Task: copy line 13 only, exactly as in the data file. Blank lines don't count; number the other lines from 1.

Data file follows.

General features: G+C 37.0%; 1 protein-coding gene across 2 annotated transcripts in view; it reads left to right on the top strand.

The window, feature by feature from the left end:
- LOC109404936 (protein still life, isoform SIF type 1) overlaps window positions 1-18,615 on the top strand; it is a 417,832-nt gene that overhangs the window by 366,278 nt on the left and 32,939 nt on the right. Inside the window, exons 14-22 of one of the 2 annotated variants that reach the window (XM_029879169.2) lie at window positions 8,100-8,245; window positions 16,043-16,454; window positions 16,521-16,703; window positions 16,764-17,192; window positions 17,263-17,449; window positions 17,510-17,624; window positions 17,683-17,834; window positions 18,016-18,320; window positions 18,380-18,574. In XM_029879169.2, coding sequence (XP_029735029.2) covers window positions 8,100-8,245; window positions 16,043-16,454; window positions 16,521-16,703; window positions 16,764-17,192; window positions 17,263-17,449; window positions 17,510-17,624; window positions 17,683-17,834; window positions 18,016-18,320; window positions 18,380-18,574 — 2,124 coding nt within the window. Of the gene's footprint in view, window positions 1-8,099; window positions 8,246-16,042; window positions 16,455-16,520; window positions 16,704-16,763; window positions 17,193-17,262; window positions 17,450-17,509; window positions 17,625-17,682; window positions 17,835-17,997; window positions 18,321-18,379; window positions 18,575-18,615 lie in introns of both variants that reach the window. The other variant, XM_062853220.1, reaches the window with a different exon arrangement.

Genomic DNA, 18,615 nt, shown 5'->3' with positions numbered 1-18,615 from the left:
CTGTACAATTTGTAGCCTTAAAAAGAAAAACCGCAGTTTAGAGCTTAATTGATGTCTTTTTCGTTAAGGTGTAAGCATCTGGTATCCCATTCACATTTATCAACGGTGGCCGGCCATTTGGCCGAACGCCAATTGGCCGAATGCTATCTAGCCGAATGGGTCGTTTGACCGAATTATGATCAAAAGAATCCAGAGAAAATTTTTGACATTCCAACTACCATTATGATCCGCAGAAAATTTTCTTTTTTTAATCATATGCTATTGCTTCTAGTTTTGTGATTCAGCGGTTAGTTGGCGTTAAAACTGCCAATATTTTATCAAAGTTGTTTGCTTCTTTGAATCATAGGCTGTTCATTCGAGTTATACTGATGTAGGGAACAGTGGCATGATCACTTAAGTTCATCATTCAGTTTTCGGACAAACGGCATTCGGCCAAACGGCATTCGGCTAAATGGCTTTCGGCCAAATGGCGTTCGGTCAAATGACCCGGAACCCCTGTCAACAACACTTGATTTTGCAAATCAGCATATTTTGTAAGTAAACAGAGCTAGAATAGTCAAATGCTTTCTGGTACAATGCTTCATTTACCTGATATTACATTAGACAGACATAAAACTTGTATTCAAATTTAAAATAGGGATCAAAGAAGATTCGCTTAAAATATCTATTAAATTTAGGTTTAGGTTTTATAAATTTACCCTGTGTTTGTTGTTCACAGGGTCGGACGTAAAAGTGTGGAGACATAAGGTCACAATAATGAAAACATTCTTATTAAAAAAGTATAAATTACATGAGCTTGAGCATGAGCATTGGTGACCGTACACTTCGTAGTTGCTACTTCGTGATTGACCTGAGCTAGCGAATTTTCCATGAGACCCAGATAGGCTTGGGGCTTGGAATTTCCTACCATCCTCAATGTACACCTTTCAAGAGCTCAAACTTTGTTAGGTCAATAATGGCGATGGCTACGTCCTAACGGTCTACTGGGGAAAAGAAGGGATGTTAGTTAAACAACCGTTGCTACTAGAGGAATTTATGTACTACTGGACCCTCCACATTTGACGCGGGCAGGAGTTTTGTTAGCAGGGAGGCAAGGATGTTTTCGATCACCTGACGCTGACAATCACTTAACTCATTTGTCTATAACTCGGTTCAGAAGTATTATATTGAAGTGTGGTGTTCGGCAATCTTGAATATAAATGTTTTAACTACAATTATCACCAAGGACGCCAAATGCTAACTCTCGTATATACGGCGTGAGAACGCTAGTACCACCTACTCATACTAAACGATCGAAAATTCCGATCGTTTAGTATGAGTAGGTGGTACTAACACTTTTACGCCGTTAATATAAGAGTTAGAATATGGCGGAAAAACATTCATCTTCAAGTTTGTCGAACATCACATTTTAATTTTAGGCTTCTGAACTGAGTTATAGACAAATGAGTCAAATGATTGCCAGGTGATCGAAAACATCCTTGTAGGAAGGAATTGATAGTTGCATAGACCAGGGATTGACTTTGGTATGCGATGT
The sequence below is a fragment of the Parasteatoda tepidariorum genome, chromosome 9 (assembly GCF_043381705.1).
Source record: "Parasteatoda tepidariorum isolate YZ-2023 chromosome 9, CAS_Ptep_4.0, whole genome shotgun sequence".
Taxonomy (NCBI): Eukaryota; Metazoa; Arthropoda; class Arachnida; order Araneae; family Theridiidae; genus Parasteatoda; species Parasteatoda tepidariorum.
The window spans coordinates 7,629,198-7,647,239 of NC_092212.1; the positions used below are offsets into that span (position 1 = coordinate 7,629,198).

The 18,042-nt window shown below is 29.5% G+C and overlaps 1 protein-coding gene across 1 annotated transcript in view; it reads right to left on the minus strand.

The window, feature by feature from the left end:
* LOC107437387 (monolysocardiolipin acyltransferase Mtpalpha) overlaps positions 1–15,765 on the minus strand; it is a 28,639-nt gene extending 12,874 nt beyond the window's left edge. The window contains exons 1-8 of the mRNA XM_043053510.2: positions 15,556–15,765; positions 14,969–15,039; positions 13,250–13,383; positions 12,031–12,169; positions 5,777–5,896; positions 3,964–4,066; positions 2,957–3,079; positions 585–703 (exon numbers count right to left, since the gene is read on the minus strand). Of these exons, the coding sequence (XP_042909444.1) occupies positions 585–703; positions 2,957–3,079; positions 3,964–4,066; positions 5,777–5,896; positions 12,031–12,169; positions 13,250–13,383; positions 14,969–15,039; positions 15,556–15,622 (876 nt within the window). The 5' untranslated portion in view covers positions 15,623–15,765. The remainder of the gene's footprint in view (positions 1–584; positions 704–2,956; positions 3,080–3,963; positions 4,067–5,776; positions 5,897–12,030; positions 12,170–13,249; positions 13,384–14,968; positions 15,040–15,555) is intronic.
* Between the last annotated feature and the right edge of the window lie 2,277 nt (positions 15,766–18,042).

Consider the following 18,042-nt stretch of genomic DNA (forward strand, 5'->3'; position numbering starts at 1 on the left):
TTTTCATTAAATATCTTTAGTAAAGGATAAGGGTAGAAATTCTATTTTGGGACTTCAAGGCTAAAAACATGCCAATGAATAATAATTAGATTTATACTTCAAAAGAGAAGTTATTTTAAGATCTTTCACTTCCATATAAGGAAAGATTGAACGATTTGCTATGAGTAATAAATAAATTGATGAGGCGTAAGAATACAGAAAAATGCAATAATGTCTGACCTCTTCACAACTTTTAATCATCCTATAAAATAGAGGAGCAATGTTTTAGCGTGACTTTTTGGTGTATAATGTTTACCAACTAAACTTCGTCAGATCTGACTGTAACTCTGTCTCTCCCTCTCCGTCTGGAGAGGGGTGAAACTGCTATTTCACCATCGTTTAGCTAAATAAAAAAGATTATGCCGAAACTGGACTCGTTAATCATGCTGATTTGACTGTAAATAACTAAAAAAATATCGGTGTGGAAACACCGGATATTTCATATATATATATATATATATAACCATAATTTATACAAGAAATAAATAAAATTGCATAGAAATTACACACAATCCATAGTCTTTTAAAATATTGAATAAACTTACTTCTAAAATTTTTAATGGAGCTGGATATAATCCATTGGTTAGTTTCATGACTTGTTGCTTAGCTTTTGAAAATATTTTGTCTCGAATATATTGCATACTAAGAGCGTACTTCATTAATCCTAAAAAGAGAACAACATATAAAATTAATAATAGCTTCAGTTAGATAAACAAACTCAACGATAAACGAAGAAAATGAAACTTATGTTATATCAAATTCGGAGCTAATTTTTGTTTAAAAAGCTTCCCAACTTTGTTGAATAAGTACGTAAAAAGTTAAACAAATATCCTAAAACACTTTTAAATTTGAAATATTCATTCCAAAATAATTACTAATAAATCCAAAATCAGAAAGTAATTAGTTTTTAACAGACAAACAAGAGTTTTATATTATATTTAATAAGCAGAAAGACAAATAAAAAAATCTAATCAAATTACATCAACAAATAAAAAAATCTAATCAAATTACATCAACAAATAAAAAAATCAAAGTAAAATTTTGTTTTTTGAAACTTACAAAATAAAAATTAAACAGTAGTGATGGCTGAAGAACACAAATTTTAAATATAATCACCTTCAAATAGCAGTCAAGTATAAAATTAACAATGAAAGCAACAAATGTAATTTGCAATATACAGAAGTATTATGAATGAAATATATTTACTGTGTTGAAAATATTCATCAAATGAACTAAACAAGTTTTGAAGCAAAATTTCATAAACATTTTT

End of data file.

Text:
* Between the last annotated feature and the right edge of the window lie 2,277 nt (positions 15,766–18,042).